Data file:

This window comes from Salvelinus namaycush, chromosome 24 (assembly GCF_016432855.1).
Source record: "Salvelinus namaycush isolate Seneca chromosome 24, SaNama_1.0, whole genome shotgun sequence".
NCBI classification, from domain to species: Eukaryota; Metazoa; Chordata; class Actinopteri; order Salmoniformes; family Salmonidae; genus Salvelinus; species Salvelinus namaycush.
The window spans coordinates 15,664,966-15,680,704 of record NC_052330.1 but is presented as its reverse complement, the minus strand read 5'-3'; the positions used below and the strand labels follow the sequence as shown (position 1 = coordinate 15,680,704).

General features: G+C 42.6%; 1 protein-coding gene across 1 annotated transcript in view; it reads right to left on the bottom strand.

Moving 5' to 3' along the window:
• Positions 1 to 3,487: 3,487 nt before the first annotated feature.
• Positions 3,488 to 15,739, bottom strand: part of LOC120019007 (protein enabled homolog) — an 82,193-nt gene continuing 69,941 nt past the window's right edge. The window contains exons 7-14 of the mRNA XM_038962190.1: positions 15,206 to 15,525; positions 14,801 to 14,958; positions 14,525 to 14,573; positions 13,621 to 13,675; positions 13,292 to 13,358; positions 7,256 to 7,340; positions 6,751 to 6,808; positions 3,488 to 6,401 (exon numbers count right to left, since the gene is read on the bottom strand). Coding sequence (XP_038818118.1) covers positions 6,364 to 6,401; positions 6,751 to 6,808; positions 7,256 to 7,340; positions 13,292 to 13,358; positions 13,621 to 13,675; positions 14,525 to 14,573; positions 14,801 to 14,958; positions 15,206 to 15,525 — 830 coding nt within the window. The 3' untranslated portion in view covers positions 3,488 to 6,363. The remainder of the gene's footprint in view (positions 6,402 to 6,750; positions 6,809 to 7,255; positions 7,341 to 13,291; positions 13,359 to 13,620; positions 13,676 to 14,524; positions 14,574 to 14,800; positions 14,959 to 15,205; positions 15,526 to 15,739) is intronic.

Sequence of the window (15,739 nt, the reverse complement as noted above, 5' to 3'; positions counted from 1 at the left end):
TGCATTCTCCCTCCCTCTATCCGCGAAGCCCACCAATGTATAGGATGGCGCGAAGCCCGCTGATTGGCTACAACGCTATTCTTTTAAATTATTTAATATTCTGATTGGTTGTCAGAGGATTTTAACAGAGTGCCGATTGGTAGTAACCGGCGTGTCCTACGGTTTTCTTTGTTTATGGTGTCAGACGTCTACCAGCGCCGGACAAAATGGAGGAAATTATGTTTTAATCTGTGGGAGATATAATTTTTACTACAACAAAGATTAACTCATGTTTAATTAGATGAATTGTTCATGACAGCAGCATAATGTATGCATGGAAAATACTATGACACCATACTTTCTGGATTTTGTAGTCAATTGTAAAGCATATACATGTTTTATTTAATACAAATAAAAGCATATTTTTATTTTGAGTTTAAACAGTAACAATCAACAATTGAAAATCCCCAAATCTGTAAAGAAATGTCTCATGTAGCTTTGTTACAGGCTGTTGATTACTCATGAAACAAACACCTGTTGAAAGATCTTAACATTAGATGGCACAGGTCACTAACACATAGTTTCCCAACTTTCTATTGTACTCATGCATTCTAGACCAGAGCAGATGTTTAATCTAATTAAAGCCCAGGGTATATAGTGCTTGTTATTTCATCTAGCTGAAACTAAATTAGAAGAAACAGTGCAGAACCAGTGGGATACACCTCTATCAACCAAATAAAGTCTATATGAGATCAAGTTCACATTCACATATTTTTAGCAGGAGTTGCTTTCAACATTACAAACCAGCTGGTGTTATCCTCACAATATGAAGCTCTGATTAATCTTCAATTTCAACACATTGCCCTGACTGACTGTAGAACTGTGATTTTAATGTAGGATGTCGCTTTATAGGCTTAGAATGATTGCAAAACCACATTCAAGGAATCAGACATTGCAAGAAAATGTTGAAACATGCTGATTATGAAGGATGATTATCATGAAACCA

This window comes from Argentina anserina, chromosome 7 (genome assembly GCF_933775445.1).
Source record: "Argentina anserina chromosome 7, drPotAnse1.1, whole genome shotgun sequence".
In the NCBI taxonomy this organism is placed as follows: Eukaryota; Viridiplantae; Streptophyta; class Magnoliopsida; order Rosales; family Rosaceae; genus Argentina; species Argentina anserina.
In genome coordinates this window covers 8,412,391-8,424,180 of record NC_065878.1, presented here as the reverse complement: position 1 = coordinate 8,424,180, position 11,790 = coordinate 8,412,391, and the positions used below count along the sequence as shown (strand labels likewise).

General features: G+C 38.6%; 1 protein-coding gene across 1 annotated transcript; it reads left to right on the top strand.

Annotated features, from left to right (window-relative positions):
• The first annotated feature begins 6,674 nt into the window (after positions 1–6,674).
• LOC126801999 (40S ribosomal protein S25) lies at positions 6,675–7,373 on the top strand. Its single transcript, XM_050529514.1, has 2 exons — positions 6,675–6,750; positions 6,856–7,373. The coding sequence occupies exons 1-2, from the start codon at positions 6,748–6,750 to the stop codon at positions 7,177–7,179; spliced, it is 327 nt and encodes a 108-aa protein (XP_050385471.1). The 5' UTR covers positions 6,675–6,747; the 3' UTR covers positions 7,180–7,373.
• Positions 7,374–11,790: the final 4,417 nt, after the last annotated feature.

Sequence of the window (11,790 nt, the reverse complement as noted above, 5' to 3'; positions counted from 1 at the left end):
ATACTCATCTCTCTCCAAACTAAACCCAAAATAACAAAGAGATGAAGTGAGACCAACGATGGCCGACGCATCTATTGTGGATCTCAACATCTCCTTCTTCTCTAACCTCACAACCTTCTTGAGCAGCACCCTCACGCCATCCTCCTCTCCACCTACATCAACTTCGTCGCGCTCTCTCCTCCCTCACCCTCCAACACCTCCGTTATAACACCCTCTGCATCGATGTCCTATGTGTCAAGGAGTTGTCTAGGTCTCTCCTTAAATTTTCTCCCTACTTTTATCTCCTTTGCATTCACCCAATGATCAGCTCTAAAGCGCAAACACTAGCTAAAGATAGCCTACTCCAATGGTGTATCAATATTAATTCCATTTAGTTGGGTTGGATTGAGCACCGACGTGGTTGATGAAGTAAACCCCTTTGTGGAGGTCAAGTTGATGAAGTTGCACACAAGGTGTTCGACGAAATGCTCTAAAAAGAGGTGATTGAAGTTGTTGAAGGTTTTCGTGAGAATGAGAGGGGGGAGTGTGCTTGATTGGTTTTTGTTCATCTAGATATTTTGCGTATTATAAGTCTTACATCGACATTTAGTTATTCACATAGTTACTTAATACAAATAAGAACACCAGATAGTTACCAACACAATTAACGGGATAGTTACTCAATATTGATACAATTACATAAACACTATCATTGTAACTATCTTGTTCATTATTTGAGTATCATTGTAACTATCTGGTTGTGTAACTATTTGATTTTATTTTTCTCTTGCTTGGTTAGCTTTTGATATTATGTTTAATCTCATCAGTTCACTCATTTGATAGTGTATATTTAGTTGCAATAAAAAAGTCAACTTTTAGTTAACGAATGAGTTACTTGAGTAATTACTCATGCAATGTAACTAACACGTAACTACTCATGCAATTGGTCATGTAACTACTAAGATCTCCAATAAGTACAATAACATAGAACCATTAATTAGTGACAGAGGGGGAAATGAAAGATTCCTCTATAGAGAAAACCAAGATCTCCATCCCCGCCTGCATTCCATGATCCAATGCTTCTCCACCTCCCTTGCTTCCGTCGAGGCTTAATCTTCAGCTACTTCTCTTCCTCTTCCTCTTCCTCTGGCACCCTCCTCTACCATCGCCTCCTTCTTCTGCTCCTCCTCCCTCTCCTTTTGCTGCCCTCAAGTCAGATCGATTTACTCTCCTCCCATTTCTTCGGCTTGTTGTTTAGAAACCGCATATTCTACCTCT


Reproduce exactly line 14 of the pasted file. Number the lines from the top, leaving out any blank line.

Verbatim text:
In genome coordinates this window covers 8,412,391-8,424,180 of record NC_065878.1, presented here as the reverse complement: position 1 = coordinate 8,424,180, position 11,790 = coordinate 8,412,391, and the positions used below count along the sequence as shown (strand labels likewise).